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Federal Court Equates Elder Guardianship to Racketeering

National Legal News
 2020-10-20

A trio of federal appellate justices affirmed a lower district court decision to deny a probate officer’s request for an award of attorney fees and declared that court appointed guardianship of the elderly can be used as a

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racketeering enterprise.

The 6th Circuit Court of Appeals upheld the Ohio Northern District's decision involving a physician named Dr. Mehdi Saghafi, 89, and his wife Mrs. Fourough Bakhtiar [Saghafi], 85, who was declared incompetent due to dementia and was placed under the control of Guardian of the Estate Zachary Simonoff by a local probate judge. Simonoff was seeking an award for his legal fees but the honorable federal appellate justices Jeffrey Stuart Sutton, Deborah L. Cook and Amul Thapar denied his request.

Instead, the Justices stated in their landmark opinion that they are unconvinced of Probate Court Officer Simonoff’s claim that “[Dr. Mehdi] Saghafi’s legal positions were frivolous.”

Simonoff declined to comment stating in an email, “I am sorry I can't discuss on going litigation.”

The physician husband challenged an order requiring him to pay to Simonoff, the guardian, some $3 million of his pension proceeds held at Franklin Templeton mutual fund company after a divorce was reportedly imposed upon him by the court guardians, enabling the division of some $8 million in joint retirement savings.

“The 6th Circuit ruling confirmed my client’s right to challenge a court order, which may have been obtained through abuses of judicial processes,” said Dr. Saghafi’s attorney Chuck Longo in a telephone interview. “The decision will have far reaching negative implications for guardians and lawyers who improperly use guardianships as criminal enterprises to defraud the elderly and incompetent, which is a violation of the RICO statute.”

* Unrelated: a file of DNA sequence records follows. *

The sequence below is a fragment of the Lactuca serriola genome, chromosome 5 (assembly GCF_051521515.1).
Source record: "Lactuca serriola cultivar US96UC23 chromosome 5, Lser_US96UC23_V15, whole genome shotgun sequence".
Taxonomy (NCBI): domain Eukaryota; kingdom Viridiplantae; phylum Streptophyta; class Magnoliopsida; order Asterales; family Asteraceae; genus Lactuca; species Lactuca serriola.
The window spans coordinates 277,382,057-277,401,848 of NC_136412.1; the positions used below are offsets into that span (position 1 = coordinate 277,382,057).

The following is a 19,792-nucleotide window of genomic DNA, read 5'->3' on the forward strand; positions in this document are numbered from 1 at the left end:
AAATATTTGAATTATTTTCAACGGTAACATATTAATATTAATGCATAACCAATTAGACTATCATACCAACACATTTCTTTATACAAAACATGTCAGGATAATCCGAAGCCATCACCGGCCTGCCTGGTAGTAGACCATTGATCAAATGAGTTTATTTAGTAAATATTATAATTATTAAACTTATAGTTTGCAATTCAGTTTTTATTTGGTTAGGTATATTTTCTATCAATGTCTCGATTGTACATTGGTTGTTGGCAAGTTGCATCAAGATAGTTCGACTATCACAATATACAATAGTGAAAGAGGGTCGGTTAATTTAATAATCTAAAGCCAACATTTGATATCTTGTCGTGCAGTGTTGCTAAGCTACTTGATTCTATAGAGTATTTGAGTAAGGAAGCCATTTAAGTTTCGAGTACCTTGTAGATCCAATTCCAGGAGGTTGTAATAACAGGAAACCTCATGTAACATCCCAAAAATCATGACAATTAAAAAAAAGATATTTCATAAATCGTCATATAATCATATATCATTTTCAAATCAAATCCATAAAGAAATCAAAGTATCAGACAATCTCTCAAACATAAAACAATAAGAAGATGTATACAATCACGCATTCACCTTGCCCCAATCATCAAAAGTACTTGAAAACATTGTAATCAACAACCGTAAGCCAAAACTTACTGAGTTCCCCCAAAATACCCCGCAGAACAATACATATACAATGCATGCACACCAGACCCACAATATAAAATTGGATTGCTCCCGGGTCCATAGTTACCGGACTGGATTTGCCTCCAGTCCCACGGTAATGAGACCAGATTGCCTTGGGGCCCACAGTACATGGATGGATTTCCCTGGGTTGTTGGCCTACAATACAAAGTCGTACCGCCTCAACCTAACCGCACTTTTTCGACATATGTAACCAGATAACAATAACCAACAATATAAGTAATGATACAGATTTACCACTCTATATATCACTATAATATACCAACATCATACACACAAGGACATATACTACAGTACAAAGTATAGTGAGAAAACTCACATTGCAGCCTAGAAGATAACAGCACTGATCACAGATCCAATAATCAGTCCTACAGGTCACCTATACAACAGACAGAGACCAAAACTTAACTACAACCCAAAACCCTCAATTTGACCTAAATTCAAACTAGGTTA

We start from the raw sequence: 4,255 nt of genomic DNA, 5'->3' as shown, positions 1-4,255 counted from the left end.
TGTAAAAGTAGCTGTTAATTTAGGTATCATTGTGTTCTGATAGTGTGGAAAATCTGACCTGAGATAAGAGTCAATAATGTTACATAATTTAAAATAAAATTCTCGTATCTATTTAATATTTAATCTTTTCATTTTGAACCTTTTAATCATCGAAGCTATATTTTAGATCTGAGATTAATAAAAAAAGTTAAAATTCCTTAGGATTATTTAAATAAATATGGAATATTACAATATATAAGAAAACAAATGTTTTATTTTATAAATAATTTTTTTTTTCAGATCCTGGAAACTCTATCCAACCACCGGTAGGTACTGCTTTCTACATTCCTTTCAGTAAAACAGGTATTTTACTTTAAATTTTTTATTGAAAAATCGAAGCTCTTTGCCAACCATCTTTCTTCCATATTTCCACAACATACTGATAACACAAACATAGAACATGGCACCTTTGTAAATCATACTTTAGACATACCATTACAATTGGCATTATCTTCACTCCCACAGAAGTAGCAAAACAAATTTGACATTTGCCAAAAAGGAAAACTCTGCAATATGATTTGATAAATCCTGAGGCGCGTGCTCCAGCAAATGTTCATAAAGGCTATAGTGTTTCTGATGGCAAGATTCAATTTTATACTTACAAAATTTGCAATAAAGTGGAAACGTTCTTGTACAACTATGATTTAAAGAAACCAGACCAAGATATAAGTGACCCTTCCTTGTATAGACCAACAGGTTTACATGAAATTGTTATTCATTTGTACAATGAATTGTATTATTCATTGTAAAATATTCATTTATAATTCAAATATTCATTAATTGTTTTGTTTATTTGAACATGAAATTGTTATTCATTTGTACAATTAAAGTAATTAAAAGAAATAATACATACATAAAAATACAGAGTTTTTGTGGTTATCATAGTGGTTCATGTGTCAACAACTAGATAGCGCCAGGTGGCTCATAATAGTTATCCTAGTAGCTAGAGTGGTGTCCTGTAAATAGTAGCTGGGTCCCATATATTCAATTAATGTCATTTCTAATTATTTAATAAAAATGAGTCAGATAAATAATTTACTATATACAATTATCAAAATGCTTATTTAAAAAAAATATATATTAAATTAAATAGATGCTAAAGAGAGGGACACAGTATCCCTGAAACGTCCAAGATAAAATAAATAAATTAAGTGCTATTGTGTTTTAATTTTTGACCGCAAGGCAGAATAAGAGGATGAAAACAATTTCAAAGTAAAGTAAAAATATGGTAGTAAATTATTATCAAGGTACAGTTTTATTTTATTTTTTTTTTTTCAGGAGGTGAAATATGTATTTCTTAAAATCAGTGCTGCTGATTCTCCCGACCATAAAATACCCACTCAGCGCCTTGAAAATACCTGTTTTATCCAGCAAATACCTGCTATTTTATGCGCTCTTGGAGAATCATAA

The Racketeer Influenced and Corrupt Organizations (RICO) Act was enacted by section 901(a) of the Organized Crime Control Act in 1970 and allows extended criminal penalties to be charged as well as civil causes of action for conduct performed as part of an ongoing criminal organization.

It was the Honorable Lorain County Probate Judge James T. Walther who appointed Simonoff as Mrs. Bakhtiar [Saghafi]’s guardian of the estate.

“Whenever you defy a facially valid court order, you have some explaining to do,” wrote the panel of federal appellate judges in their opinion. “But Saghafi does have an explanation. He maintains that the divorce proceedings were a fraud on the court, a sham. And Ohio-law authorities suggest that a judgment procured by fraud may be void.”

Simonoff sued Dr. Saghafi in federal court and Dr. Saghafi filed a counterclaim, alleging violations of the federal RICO Act.

“Simonoff argues the RICO counterclaim was unreasonable because (he says) a guardianship is not an “enterprise” under the RICO Act,” stated the panel of three judges. “But Simonoff fails to explain why an association that does its dirty work through a guardianship cannot be an enterprise. If anything, the Act’s expansive definition suggests the opposite. Right or wrong, Saghafi’s legal theory was not frivolous.”

At the core of the legal dispute is Dr. Saghafi’s estranged daughter Jaleh Presutto, who was allegedly removed and re-appointed as guardian on multiple occasions by Judge Walther and in May 2018 pleaded guilty to multiple felonies allegedly.

“To some, this might mark [Saghafi] as a sore loser bent on delay and vexation but others might see the distress and indignation of an elderly man who believed — maybe rightly, maybe wrongly, but at least sincerely — that his daughter and her lawyers had teamed up to loot him by taking ruthless advantage of an old woman’s dementia and duping the Ohio courts,” state the appellate justices in their decision. “The district court saw the latter.”

As previously reported in Pacer Monitor News, the Saghafi litigation is one among many complaints across the country that are alleging fraud in court-appointed adult guardianships of the elderly and people with disabilities, which are designed to help them manage their lives. Accusations also include cruelty, neglect, starvation, isolation from family members, sexual abuse, over medication, financial exploitation and violation of constitutional rights.

Dr. Saghafi is continuing his litigation in the Cuyahoga County Court of Common Pleas before the Honorable Judge Sherrie Miday. Discovery is scheduled to conclude in May.

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